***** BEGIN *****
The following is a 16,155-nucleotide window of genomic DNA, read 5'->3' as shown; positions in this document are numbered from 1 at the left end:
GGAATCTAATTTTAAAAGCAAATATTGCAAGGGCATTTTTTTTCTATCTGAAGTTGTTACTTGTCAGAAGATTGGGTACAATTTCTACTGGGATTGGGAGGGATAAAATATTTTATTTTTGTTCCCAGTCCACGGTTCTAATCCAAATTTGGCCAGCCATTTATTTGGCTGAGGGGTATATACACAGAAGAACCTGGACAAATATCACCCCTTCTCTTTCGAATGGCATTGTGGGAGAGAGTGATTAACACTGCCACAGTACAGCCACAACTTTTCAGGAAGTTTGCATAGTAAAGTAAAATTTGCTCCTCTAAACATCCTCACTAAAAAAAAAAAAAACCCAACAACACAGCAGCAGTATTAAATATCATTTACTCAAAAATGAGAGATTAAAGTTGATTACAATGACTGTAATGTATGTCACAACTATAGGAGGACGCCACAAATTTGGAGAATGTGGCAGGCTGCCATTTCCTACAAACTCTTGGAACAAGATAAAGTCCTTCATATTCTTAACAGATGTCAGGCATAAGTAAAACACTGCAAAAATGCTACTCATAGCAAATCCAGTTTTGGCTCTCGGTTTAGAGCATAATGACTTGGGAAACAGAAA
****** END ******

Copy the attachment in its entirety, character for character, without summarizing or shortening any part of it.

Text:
The following is a 16,155-nucleotide window of genomic DNA, read 5'->3' as shown; positions in this document are numbered from 1 at the left end:
GGAATCTAATTTTAAAAGCAAATATTGCAAGGGCATTTTTTTTCTATCTGAAGTTGTTACTTGTCAGAAGATTGGGTACAATTTCTACTGGGATTGGGAGGGATAAAATATTTTATTTTTGTTCCCAGTCCACGGTTCTAATCCAAATTTGGCCAGCCATTTATTTGGCTGAGGGGTATATACACAGAAGAACCTGGACAAATATCACCCCTTCTCTTTCGAATGGCATTGTGGGAGAGAGTGATTAACACTGCCACAGTACAGCCACAACTTTTCAGGAAGTTTGCATAGTAAAGTAAAATTTGCTCCTCTAAACATCCTCACTAAAAAAAAAAAAAACCCAACAACACAGCAGCAGTATTAAATATCATTTACTCAAAAATGAGAGATTAAAGTTGATTACAATGACTGTAATGTATGTCACAACTATAGGAGGACGCCACAAATTTGGAGAATGTGGCAGGCTGCCATTTCCTACAAACTCTTGGAACAAGATAAAGTCCTTCATATTCTTAACAGATGTCAGGCATAAGTAAAACACTGCAAAAATGCTACTCATAGCAAATCCAGTTTTGGCTCTCGGTTTAGAGCATAATGACTTGGGAAACAGAAA